When an accident left Bob recovering in a darkened basement, the brothers began experimenting with ultraviolet light and fluorescent paints. Together they invented a whole new kind of color, one that glows with an extra-special intensity--Day-Glo.

This cover reproduction is not printed with Day-Glo colors. The actual book, however, is printed using three Day-Glo colors: Saturn Yellow, Fire Orange, and Signal Green.
29 reviews
October 31, 2017
A true story about Bob and Joe who are brothers that want different careers. Both of them come together and create glowing paint colors that are now part of our everyday world.

I found this book interesting. This book details the brothers original intended paths and how they came together to create this day-glo paint on accident.

This book could be used in grades 2-5. This could be used as an engagement book for students to create their own projects. This also could be used to do a book report.
Profile Image for Jessie.
1,925 reviews25 followers
January 8, 2018
This tells the story of two brothers who started making fluorescent paints (out of boredom, partially) and accidentally discovered Day-Glo colors.

The text is pretty small for a picture book.

The illustrations are mostly in black and white. Once the brothers start experimenting with fluorescent colors, some color that looks like it would be fluorescent is used, and then once they discover Day-Glo colors, those are used.
Profile Image for Emma.
346 reviews2 followers
July 12, 2017
The story behind the invention/discovery of Day-Glo is very interesting, and the use of color in the illustrations is inspired. I really enjoyed this book while reading it to myself, but it felt a little long as a read aloud, even to grade school students in STEAM classes. I don't think I'd use it again, unfortunately.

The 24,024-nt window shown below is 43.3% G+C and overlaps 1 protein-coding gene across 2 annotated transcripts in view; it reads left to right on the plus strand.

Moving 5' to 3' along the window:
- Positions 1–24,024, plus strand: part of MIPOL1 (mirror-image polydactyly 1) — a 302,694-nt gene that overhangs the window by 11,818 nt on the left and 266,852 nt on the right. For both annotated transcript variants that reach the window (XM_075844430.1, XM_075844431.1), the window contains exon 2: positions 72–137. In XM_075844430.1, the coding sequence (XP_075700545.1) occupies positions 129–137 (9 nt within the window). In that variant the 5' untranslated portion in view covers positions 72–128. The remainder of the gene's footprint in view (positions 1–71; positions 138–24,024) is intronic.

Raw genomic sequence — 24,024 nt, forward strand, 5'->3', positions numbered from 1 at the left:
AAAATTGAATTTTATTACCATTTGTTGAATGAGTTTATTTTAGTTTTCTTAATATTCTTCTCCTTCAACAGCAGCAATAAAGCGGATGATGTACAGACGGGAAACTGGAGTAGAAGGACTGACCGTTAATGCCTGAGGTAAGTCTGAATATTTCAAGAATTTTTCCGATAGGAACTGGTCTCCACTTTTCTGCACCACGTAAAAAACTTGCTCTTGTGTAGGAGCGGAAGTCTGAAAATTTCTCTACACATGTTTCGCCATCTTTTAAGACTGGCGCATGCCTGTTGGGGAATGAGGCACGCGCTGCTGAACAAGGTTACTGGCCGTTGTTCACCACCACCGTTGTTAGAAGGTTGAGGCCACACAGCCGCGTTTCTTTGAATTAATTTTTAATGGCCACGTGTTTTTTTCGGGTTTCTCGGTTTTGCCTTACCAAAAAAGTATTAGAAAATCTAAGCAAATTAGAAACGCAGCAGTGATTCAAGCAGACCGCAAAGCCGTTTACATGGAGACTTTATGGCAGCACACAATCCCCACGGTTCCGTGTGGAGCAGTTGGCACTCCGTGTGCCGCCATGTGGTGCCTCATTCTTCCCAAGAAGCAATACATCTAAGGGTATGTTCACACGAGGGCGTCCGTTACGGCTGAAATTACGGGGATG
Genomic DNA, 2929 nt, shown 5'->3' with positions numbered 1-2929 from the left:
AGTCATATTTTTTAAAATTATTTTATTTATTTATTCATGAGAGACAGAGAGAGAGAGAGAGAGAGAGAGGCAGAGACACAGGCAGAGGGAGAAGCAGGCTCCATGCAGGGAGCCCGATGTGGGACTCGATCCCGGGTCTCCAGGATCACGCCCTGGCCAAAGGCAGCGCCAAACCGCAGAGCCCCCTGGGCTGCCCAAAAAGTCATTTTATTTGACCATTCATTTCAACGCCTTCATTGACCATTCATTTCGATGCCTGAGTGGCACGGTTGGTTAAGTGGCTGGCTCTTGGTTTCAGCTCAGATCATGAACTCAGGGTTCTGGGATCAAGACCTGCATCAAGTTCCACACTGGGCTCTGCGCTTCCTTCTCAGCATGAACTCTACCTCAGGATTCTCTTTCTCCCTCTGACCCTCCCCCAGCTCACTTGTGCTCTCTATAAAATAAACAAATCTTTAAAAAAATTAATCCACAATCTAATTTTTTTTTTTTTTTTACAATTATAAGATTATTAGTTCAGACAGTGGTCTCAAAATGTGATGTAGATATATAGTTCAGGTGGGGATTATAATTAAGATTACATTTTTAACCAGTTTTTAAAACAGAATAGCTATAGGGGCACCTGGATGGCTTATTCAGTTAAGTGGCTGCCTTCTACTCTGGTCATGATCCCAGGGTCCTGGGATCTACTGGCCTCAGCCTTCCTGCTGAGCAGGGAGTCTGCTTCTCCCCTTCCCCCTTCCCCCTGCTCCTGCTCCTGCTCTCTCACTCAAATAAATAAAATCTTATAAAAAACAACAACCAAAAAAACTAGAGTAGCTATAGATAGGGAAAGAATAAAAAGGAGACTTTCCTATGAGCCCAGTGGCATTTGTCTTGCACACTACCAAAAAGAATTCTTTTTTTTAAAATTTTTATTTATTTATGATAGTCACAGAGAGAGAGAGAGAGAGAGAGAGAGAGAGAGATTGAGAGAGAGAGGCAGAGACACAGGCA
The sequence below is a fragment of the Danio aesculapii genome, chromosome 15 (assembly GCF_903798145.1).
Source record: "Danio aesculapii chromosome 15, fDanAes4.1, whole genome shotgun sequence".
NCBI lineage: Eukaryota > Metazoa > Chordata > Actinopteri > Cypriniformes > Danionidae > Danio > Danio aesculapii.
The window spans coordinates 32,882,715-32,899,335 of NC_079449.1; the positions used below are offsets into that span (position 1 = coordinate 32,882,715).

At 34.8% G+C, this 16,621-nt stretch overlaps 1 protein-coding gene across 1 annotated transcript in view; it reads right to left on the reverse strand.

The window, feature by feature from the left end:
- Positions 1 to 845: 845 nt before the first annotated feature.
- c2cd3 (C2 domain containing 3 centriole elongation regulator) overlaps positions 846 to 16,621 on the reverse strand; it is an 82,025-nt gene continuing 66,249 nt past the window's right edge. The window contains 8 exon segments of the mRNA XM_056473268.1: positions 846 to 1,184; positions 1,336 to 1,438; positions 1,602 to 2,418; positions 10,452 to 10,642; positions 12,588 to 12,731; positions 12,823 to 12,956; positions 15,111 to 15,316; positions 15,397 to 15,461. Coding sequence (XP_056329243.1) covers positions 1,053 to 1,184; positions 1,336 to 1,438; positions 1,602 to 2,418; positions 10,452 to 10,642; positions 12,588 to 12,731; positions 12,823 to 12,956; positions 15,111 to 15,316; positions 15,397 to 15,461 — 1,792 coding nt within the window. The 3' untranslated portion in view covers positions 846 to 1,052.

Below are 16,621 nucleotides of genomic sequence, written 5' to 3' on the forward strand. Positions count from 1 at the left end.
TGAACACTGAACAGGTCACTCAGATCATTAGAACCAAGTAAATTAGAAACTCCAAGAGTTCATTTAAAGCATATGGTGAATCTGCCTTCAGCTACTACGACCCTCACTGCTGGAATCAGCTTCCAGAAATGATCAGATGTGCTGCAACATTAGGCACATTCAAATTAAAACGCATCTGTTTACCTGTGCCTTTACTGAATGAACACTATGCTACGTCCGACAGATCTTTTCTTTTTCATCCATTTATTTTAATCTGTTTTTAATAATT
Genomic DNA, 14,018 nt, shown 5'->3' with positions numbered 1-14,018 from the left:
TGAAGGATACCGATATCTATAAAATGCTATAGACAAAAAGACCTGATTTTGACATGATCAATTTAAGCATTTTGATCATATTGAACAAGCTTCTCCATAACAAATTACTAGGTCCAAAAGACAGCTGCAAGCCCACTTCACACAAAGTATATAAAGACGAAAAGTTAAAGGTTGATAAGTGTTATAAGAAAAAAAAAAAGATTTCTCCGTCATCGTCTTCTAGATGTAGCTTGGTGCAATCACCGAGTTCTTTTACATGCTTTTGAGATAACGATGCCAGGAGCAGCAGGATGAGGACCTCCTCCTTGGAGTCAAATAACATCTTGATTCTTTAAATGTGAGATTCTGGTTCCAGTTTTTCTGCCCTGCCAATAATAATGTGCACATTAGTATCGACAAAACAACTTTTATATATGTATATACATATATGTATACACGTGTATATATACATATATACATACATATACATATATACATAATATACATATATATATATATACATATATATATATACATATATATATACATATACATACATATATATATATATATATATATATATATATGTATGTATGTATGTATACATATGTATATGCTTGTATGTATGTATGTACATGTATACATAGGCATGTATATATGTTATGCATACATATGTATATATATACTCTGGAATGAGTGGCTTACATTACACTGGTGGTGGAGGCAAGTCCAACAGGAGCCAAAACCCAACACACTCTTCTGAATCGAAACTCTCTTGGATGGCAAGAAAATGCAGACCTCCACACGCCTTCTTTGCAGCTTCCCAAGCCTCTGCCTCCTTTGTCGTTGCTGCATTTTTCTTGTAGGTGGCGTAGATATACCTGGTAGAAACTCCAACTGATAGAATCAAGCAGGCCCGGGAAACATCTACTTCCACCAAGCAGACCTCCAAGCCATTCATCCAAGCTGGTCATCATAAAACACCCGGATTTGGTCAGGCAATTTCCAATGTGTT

Profile Image for Melissa Nikohl.
116 reviews2 followers
February 1, 2020
Do you know the Day-Glo Brothers?⁣

If you love bright fluorescent colors, you have the Switzer brothers to thank!⁣

Learn how Bob and Joe Switzer's invention brightened up our world! ⁣

This was a really fun book! I love how the illustrations progress from gray and white to bright fluorescent colors!⁣
Profile Image for Rebecca.
53 reviews1 follower
August 11, 2020
Interesting picture book bio that demonstrates inventiveness can be born from accidents. The text is clear, and I loved the Cleveland connection. The illustrations are cleverly done. The book begins in stark black and white; page by page touches of color are added culminating in vibrant, day-glow spreads.
Profile Image for Beth.
3,026 reviews13 followers
October 24, 2020
Biography of the brothers who invented and sold many of the super-saturated colors we know today, both in fashion and in the military and safety equipment. I like how it not only follows their lives and business, but takes a step backward to compare the original plans and dreams to how their lives really played and and talks about achieving dreams by unexpected paths.
Profile Image for Kris.
2,858 reviews69 followers
March 8, 2021
The art in this book is spectacular. It is the perfect style, the perfect introduction of the colors being discussed - just utterly charming. The story is definitely an interesting one, and I kind of love that all of these topics that I never even thought to wonder about have fantastic picture books that explore them.
Profile Image for T Crockett.
766 reviews4 followers
August 11, 2021
The Jetsons style illustrations help keep the tone light even as there are illnesses and physical injuries. It could of course be used in a unit about color, light or vision, but what I liked best about it was the way it showed the work that goes into discoveries. Neither brother set out to create new colors, but they did.